West Windsor. 9 p.m.
Outdoor Action
Summer Nature Programs, Mercer County Park Commission, Baldpate Mountain,
609-989-6540. www.mercercounty.org. Casual hike to spot birds. Bring binoculars.
Free. 1 to 3 p.m.
Socials
Happy Hour, New Jersey Young Professionals, Yankee Doodle Tap Room, Nassau Inn, 10 Palmer Square East, Princeton.
www.njyp.org. For ages 21 to 39. Register
online. 6 to 8 p.m.
Friday
July 9
Drama
Adelaide’s Ice Cream Dreams, Arts Council of Princeton, 102 Witherspoon Street,
609-924-8777.
www.artscouncilofprinceton.org. Drama written and directed
by Robert Cousins. $15. 2 and 8 p.m.
Cliffhanger, Off-Broadstreet Theater, 5
South Greenwood Avenue, Hopewell, 609466-2766. www.off-broadstreet.com. Suspenseful drama. $27.50 to $29.50. 7 p.m.
Moon Over Buffalo, Washington Crossing
Open Air Theater, 355 Washington Crossing-Pennington Road, Titusville, 267-8859857. www.dpacatoat.com. Backstage
farce. $10; $7 for children. Blankets, seat
cushions, and insect repellent are recom-
COMPUTER SERVICES
Computer repair, upgrade, data recovery, or maintenance. Free estimate. Call (cell) 609-213-8271.
TAX SERVICES
Tax Preparation and Accounting
Services: For individuals and small
businesses. Notary, computerized tax
preparation, paralegal services. Your
place or mine. Fast response, free consultation, reasonable costs. Gerald
Hecker, 609-448-4284.
PERSONAL SERVICES
Clutter Control: Professional organizer will help you create order in your
home/home
office.
Cyndi.
[email protected] or 609-933-1550.
Custom Sewing for the Home. Curtains, cushions, slipcovers and more.
For info call Heidi at 609-462-6734.
ADULT CARE
Companion - Retired RN. Will make
light meals, assist you with shower,
dressing, light housework, shopping,
etc. Competitive rates. Call 609-2355579.
SUMMER CAMPS
Summer Music Camp - Give your
child the music advantage! Recorder
playing, American Idol vocal fun, hand
percussion, Sax, guitar, or violin basics
and more. Half day 1-4pm, Mon-Fri,
mended. Picnics welcome before show.
Food available. Parking fee of $5. 7:30 p.m.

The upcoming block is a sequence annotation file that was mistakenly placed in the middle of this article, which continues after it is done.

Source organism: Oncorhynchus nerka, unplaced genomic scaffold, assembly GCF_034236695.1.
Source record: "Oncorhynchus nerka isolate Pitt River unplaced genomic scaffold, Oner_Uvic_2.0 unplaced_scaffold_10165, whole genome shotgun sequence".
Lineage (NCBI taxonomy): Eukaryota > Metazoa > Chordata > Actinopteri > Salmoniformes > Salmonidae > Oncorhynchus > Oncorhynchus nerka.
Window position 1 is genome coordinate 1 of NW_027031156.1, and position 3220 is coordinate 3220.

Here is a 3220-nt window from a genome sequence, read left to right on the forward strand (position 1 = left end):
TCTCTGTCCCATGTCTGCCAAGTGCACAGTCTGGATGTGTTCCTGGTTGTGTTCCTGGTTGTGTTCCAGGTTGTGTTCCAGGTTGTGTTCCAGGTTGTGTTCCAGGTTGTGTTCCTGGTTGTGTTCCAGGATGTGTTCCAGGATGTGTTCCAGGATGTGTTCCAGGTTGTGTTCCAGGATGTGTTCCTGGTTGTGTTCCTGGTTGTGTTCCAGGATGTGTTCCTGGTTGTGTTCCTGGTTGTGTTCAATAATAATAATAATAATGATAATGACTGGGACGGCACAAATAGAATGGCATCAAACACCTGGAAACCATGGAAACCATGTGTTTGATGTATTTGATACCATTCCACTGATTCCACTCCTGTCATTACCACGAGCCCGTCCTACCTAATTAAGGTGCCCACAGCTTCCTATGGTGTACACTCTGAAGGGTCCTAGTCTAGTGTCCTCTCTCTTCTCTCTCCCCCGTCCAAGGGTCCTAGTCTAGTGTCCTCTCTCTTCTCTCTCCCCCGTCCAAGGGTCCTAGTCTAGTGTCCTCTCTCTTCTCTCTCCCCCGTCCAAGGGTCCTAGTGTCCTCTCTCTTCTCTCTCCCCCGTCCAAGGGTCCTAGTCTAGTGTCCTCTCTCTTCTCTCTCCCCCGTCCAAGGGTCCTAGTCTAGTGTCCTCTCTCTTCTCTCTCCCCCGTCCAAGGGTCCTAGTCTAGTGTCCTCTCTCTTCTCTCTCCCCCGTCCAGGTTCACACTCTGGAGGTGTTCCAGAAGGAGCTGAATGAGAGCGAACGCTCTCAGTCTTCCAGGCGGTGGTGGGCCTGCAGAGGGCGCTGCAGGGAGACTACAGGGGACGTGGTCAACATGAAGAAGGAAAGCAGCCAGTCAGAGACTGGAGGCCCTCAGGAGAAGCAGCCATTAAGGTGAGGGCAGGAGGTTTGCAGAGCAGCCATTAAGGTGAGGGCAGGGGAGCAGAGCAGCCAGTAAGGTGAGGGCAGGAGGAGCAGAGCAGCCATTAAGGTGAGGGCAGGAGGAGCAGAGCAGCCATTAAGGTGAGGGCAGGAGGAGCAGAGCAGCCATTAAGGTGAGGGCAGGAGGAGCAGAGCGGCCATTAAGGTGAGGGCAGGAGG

Into the Woods, Actors’ NET, 635 North
Delmorr Avenue, Morrisville, PA, 215-2953694. actorsnetbucks.org. Musical by
James Lapine and Stephen Sondheim.
Through July 25. $20. 8 p.m.
The Tempest, Kelsey Theater, Mercer
County Community College, 1200 Old
Trenton Road, 609-570-3333. Shakespeare ‘70, Mercer County’s classical repertory company, kicks off the college’s Kelsey
Theatre 2010 Summer Festival. $14 for
adults, $10 for students and children. 8 p.m.
The Turn of the Screw, Princeton Summer
Theater, Hamilton Murray Theater, 609258-7062. www.princetonsummertheater.org. Henry James thriller. $16. 8 p.m.
Art
Artists Network, Lawrenceville Main
Street, 2683 Main Street, Lawrenceville,
609-647-1815. Gallery features works by
area artists. 11 a.m. to 7 p.m.
Art Exhibit, Gallery 14, 14 Mercer Street,
Hopewell, 609-333-8511. Opening reception for “The Best of Eight Years at Gallery
14,” a group show. 6 to 9 p.m.
Art Exhibit, Straube Center, Route 31 and
West Franklin Avenue, Buildings 100 and I108, Pennington, 609-737-3322. www.straubecenter.com. Opening reception for
“Omnifarious Art Show.” On view to August
20. 7 to 9 p.m.
Dancing
Outdoor Dancing, Central Jersey Dance
Society, Hinds Plaza, Witherspoon Street,
Princeton, 609-945-1883. www.centraljerseydance.org. Salsa dance with DJ Carlos Xiloj. No partner needed. Bring water
and dance shoes that can hold up on cement surface. Free. 7 to 10 p.m.
INSTRUCTION
One Man Band: Keyboardist for your
party. Perfect entertainment. Great variety. Call Ed at 609-424-0660.
Lessons in Your Home: Music
lessons in your home. Piano, clarinet,
saxophone, flute and guitar. Call Jim
609-737-9259 or 609-273-5135.
MERCHANDISE MART
Music Lessons - Farrington’s Music: Piano, guitar, drum, sax, clarinet,
voice, flute, trumpet, violin. $28 half
hour. School of Rock. Join the band!
Princeton 609-924-8282. Princeton
Junction 609-897-0032. Hightstown
609-448-7170. www.farringtonsmusic.com.
Piano Lessons in your home, Vocal
Coaching and Audition Prep. Certified
music teacher. Ages 6 thru adult. Never
too late to start! Learning easy and fun!
Call Joe: 732-383-5630 or 732-6871033.
Prepare your child for success this
September with tutoring this summer:
biology, chemistry, physics, geometry,
algebra. Ivy League-educated. E-mail:
[email protected]
SAT and ACT Tutoring — Reading,
Writing, Math: Boost your scores with
outstanding private instruction by experienced college English professor and
high school math teacher. Let us help
you succeed! Reasonable fee. Many excellent WW-P references. 609-6586914.
Too busy for an SAT course? Private instruction to fit your child’s schedule. SAT, ACT, SSAT, or Writing. Prince-
Computer P4 with XP: In good condition $120. Cell phone (609)213-8271.
Have Car, Must Sell: 2004 Nissan
Sentra, 93,000 miles, 30 mpg, fun to drive, doesn’t break. Asking $4,850. 732429-8802 or [email protected]
WANTED TO BUY
Antique Military Items: And war
relics wanted from all wars and countries. Top prices paid. “Armies of the
Past LTD”. 2038 Greenwood Ave.,
Hamilton Twp., 609-890-0142. Our retail outlet is open Saturdays 10 to 4:00,
or by appointment.
HELP WANTED
Private school seeks bright, energetic person to teach English to accelerated elementary students. Contact [email protected]
Private school seeks microbiologist,
botanist or molecular biologist to teach
HS science. Contact [email protected]
CLASSIFIED BY PHONE
609-243-9119
Farmers’ Market
Live Music